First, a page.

'They'll die': Dingo sanctuary owner's desperate plea

SIMON Stretton knows plenty of people hate dingoes.

He understands people are raised to see them as dangerous and vicious; a danger to children and stock.

But to him, that could not be further from the truth.

"There's this mystery with these wild animals, and I've found myself living with them," Mr Stretton said.

"There is superior intelligence with them. I'd love to be able to tap into their head."

Mr Stretton owns and operates Durong Dingo Sanctuary.

He has owned the property since 1984 and now shares it with 17 Fraser Island dingoes.

The way he talks about the animals, it is clear they are more than just wild animals in his care; more than pets.

They are family.

Now, Mr Stretton is in a situation he never planned for, and the lives of his dingoes are at risk.

WILDLIFE CARER: Sanctuary owner Simon Stretton with his dingoes at the Durong Dingo Sanctuary.
WILDLIFE CARER: Sanctuary owner Simon Stretton with his dingoes at the Durong Dingo Sanctuary. Durong Dingo Sanctuary

He says if he is not able to come up with bank repayments by October 1, he will lose his property and be forced to put his dingoes down.

"People say the dingoes can be re-homed, but they can't, which means they're all going to be put down," he said.

"I'd have to shoot them and I want to avoid that at all costs."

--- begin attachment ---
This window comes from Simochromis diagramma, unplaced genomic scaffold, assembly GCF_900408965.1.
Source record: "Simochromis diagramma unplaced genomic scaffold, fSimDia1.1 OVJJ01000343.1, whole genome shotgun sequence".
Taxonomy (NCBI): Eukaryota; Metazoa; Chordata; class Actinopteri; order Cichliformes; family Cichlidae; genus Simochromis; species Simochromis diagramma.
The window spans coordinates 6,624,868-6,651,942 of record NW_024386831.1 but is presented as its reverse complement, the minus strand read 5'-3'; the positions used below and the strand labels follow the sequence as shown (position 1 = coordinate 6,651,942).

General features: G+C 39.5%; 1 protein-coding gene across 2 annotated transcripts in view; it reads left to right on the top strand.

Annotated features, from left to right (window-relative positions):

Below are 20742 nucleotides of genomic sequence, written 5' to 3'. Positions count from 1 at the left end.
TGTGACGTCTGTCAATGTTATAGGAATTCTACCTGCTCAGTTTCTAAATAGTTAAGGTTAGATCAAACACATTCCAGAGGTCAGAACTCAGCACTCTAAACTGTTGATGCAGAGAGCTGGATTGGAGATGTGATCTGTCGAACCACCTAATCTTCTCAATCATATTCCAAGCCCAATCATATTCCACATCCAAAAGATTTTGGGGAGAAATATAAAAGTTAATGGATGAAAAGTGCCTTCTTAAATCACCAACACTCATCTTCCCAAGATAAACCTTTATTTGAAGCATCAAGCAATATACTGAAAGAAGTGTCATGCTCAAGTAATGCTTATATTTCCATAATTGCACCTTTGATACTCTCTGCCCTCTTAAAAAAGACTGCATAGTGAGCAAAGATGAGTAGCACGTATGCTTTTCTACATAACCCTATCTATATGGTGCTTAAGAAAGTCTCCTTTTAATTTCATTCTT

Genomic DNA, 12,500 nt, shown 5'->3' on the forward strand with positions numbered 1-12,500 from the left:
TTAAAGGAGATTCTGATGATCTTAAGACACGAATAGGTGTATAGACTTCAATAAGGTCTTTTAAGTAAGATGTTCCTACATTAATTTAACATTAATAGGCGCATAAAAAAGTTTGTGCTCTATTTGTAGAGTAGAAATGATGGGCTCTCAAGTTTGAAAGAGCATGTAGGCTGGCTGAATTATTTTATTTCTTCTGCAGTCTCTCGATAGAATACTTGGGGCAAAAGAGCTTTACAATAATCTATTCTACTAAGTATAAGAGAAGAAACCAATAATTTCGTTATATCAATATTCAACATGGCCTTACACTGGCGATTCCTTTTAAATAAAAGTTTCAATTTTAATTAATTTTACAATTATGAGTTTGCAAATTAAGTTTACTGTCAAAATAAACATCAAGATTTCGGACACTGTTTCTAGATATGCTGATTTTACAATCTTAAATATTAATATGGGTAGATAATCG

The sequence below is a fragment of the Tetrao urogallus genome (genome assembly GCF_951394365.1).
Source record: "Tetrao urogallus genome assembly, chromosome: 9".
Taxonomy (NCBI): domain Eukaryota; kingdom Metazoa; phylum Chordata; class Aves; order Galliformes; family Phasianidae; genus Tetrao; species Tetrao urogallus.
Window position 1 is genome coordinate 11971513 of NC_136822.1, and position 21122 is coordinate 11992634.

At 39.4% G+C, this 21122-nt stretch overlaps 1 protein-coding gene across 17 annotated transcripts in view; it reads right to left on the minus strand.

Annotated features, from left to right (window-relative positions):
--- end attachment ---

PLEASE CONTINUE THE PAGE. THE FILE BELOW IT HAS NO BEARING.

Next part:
With only a few weeks left, Mr Stretton has renewed his appeal for assistance from the public.

A proud, hard-working man, he said he was not the type to ask for help.

"I feel embarrassed asking for help, but it's not for me, it's for the animals," he said.

"It's not my fault I'm where I'm at, but I can't afford to be homeless. It's embarrassing. A man of my age, I've worked all my life because I liked what I was doing."

Mr Stretton does not just want to see the sanctuary saved - he wants to see it thrive.

He recently received funding for and started building a public toilet on his property.

He has visions of turning it into a tourist attraction that will help put Durong on the map, like the Irwin family did with Australia Zoo.

"I look at Bob Irwin. He started off with two acres, then Steve started doing his exhibitions. Now they've got 75 acres," Mr Stretton said.


Durong dingo sanctuary operator Simon Stretton with puppies born in 2014.
Durong dingo sanctuary operator Simon Stretton with puppies born in 2014.

"I'm not a Steve Irwin, I'm not famous, but I think I'm doing something good and I think the sanctuary could become bigger and better."

At the end of the day though, he said, he relies on donations to cover expenses and his income is not keeping up with costs.

"I've been in business long enough, and if you get into debt, you've got to bring in income to service the debt," he said.

On a disability pension because of ongoing health problems, Mr Stretton is unable to work to cover the sanctuary expenses.

All his energy goes into caring for the dingoes and doing what he can to preserve the species.

"I like to do good and I like to help people. I thought with the dingoes, trying to save them and do some good, I'd get 100 acres and put them there," he said.

He is still in the process of exploring grant options through his registered charity, but in the meantime, he needs support to get through this rough patch.

"It would be a massive waste for all that to be gone," he said.

"It's just so wrong for them to have to die."

To support Mr Stretton and his dingoes, visit www.durongdingosanctuaryqld.com.au.

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